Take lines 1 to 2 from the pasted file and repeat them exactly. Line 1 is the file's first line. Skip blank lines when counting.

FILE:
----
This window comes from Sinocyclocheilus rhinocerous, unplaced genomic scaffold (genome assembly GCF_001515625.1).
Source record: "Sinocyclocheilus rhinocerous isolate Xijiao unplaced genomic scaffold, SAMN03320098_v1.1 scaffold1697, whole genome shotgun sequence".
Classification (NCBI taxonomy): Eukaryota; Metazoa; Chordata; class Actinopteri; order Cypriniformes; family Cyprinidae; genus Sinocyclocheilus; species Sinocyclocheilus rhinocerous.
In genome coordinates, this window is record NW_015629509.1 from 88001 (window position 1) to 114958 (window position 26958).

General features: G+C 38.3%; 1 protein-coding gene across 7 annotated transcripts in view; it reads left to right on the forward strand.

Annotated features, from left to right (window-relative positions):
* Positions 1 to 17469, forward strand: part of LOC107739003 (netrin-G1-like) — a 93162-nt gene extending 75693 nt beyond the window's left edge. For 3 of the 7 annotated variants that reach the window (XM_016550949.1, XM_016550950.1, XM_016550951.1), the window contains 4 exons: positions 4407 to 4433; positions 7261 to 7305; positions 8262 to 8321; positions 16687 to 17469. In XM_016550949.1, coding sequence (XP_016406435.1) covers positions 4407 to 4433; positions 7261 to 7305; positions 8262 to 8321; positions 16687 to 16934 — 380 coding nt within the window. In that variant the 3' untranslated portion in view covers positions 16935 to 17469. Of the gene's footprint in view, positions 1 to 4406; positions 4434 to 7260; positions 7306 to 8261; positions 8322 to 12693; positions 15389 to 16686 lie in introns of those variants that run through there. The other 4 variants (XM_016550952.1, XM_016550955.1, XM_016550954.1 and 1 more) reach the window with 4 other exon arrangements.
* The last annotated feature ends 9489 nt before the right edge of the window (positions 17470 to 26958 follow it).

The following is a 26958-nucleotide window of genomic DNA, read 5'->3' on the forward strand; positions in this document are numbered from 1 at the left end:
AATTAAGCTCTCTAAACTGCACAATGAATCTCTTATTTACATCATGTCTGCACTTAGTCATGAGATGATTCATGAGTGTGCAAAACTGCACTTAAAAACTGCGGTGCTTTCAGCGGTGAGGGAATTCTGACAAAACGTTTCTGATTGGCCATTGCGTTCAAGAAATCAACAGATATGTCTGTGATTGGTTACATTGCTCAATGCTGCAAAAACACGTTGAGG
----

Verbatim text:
This window comes from Sinocyclocheilus rhinocerous, unplaced genomic scaffold (genome assembly GCF_001515625.1).
Source record: "Sinocyclocheilus rhinocerous isolate Xijiao unplaced genomic scaffold, SAMN03320098_v1.1 scaffold1697, whole genome shotgun sequence".